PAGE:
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November 08, 1974 - Image 54

Resource type:
Text
Publication:
The Detroit Jewish News, 1974-11-08

Disclaimer: Computer generated plain text may have errors. Read more about this.

54 Friday, Nov, 8, '1974

, Saul Bellow Critique Reviewed

By ALLEN A. WARSEN

Saul Bellow, whose first
book "Dangling Man" ap-
peared in 1944, has since
written such great novels as
"Herzog" and "Mr. Sam ml-
er's Planet."
Small wonder that numer-
ous critical studies of his
fiction have been published,
some full-length works. Sarah
Blacher Cohen's "Saul Bel-
loW's Enigmatic Laughter"
(University of Illinois Press)
is such a book.
It should be noted that Miss
Cohen's study is not a com-
posite critique of Bellow's
works: it evaluates each
novel individually. This re-
view, however, will assess
the humorous aspects of Bel-
low's novels and of their
protagonists.
Joseph, "Dangling Man's"
main hero has a daily routine
of reading newspapers for
three hours in the morning,
"Hurstwood fashion, frequent
feedings," and spending the
afternoon "listening to the
housewives' favorite soap
operas."
Even before induction, Jo-
seph regards himself "a
moral casualty of the war"
and "a human grenade whose
pin has been withdrawn."
Suffering from an inferi-
ority complex, Joseph broods
that everybody has a low
estimate of him. He imagines
that his mother-in-law inten-
tionally drops chicken
feathers "in his orange juice
to show her contempt for his
inactivity," and the maid
Marie regards him "as a
nonentity" as she "does not
hesitate to smoke in front of
him."
He even fancies "The world
comes after you .— Shunts
you back and forth, abridges
your rights, cuts off your
future, is clumsy or crafty,
oppressive, treacherous
murderous, black, whorish,
venal."
Asa Loventhal, the pro-
tagonist of Bellow's second
novel, "The Victim" is just
as emotionally insecure as
Joseph. He, too, fancies the
world to be inimical, anti-
Semitic and against him.
thinks
Like Joseph

"that his brother's Catholic
mother-in-law despises him
just because he is Jewish"
and regards him with "spite
and exultation as though he
were the devil."
His sick mind is further
aggravated by "his victim-
izer, Kirby Allbec, the dis-
sipated wretch who has given
free reigns to all animal de-
sires," and who hammers
into Loventhal that a Jewish
conspiracy is rapidly taking
over this country as evi-
denced by the many kosher
dishes int:the restaurants, the
Jewish jokes, comedians, etc.
Tommy Wilhelm, the pro-
tagonist of "Seize the Day,"
is typed as a schlemiel, de-
fined by Irving Howe as one
who "lands on his back and
bruises his nose." Tommy's
morning routine differs but
slightly from that of Joseph.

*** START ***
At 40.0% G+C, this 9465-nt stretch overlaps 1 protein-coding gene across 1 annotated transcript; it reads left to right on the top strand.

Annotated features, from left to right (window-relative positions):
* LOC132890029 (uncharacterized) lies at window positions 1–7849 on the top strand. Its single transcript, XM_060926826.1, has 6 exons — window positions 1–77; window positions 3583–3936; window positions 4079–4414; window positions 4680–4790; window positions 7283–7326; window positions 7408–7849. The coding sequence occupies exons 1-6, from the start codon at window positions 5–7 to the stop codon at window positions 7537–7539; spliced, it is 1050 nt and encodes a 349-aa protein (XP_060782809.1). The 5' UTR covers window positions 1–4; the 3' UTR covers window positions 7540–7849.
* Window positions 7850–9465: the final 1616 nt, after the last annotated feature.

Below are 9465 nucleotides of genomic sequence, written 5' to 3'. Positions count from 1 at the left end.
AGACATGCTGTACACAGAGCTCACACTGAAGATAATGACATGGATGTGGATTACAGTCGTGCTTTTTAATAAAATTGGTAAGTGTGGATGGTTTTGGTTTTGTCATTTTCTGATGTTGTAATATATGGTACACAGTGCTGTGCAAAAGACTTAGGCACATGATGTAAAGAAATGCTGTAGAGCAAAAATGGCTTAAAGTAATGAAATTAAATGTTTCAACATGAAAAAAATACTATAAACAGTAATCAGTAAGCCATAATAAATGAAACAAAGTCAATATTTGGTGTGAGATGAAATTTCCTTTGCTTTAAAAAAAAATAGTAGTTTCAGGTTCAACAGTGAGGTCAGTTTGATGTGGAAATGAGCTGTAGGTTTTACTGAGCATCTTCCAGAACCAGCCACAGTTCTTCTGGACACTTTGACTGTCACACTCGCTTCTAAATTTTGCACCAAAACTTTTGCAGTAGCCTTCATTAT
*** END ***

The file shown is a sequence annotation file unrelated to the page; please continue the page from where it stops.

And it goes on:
He, too, rises early, shaves,
is in the lobby of the hotel
at eight o'clock, buys the
morning paper, and sips
Coca Cola.
-His life is a bundle of
troubles, including his mar-
riage. About it Tommy
muses, "The Emancipation
Proclamation was only for
colored people. A husband
like me is a slave, with an
iron collar."
A totally different type is
the protagonist of "The Ad-
ventures of Augie March;"
Augie March of illegitimate
birth, who "refers to himself
as the by-blow of a traveling
man."
However, the pathetic crip-
ple William Einhorn and not
a traveling man was Augie's
mentor for quite a long time.
Angie was so attached to him
that he disregarded his de-
diciencies; and about Ein-
horn's sloppy bathroom hab-
its Augie quipped, "I under-
stand that British aristocrats
are still legally entitled to
. . . if they should care on
the hind wheels of car-
riages."
Augie even carried Ein-
horn on his back up a stair-
case leading to a brothel "in
complicated reversal_ of the
mythical prostitute whom
legend placed on the, back of
love-stricken Aristotle." (Al-

,

len Guttman' in "Jewish
Writers in America".)
Henderson, the protagonist
of "Henderson the Rain
King" and the inheritor of
$3,000,000 and a country
house, is characterized as a
"luftmensch, a man of the
air, born aloft by his flights
and high-flown idealism."
Henderson's actions a n d
behavior attest to the cor-
rectness of this characteriza-
tion. Thus, on his estate he
builds "a pig kingdom, with
pig houses on the lawn and
in the flower garden." To
the shirt of his old maid's
dead body he pins on a note
"do not disturb."
In Africa, Henderson fell
in love with a female statue,
and had a sexual affair with
her. The -affair is described
in great detail.
Henderson blamed his be-
havior on the abnormality of
the time: "Of course, in an
age of madness, to be un-
touched by madness is a
form of madness. But the
pursuit of sanity can be a
form of madness too!"
Miss Cohen and other
critics regard Moses Herzog
of Napoleon Street, Montreal,
a schlemiel. No doubt, their
view is correct. Who; but a
schlemiel would write letters
to presidents, editors, literati,
etc., and keep them in his
desk drawer?
Who, but a schlemiel would
believe that he is "the man
on whom the world depends
for certain intellectual work,
to change history, to influ-
ence the development of civil-
ization?" And who but a
schlemiel would consider
writing the final and defini-
tive book on Romanticism?
Yet, Moses Herzog is an
expert at expressing thoughts
perceptibly. This is what he
thinks of money: "With me
money is not a medium. I
am money's medium. It
passes through me taxes,
insurance, mortgage, child
support, rent, legal fees."
Herzog, moreover, is adept
at paraphrazing proverbs and
maxims. Thomas R. Mar-
shall, Woodrow Wilson's vice